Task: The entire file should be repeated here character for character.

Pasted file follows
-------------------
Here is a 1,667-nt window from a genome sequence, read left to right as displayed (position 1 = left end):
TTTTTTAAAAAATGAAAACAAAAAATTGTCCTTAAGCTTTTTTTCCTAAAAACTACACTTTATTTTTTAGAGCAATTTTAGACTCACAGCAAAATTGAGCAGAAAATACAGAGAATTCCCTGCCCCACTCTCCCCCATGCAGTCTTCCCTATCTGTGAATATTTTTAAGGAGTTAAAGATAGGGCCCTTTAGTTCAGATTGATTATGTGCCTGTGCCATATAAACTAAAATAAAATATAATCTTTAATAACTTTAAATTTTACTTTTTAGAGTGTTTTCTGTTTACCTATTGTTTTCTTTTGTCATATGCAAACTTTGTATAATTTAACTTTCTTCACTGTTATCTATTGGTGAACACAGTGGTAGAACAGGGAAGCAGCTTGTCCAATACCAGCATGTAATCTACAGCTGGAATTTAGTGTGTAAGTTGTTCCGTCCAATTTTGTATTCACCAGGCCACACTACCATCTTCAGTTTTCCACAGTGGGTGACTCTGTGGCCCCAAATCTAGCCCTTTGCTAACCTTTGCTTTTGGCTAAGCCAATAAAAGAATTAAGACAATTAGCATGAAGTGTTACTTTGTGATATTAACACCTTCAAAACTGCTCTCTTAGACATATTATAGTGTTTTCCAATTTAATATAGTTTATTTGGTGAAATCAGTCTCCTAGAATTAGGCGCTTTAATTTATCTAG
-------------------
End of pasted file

Here is a 1,667-nt window from a genome sequence, read left to right as displayed (position 1 = left end):
TTTTTTAAAAAATGAAAACAAAAAATTGTCCTTAAGCTTTTTTTCCTAAAAACTACACTTTATTTTTTAGAGCAATTTTAGACTCACAGCAAAATTGAGCAGAAAATACAGAGAATTCCCTGCCCCACTCTCCCCCATGCAGTCTTCCCTATCTGTGAATATTTTTAAGGAGTTAAAGATAGGGCCCTTTAGTTCAGATTGATTATGTGCCTGTGCCATATAAACTAAAATAAAATATAATCTTTAATAACTTTAAATTTTACTTTTTAGAGTGTTTTCTGTTTACCTATTGTTTTCTTTTGTCATATGCAAACTTTGTATAATTTAACTTTCTTCACTGTTATCTATTGGTGAACACAGTGGTAGAACAGGGAAGCAGCTTGTCCAATACCAGCATGTAATCTACAGCTGGAATTTAGTGTGTAAGTTGTTCCGTCCAATTTTGTATTCACCAGGCCACACTACCATCTTCAGTTTTCCACAGTGGGTGACTCTGTGGCCCCAAATCTAGCCCTTTGCTAACCTTTGCTTTTGGCTAAGCCAATAAAAGAATTAAGACAATTAGCATGAAGTGTTACTTTGTGATATTAACACCTTCAAAACTGCTCTCTTAGACATATTATAGTGTTTTCCAATTTAATATAGTTTATTTGGTGAAATCAGTCTCCTAGAATTAGGCGCTTTAATTTATCTAG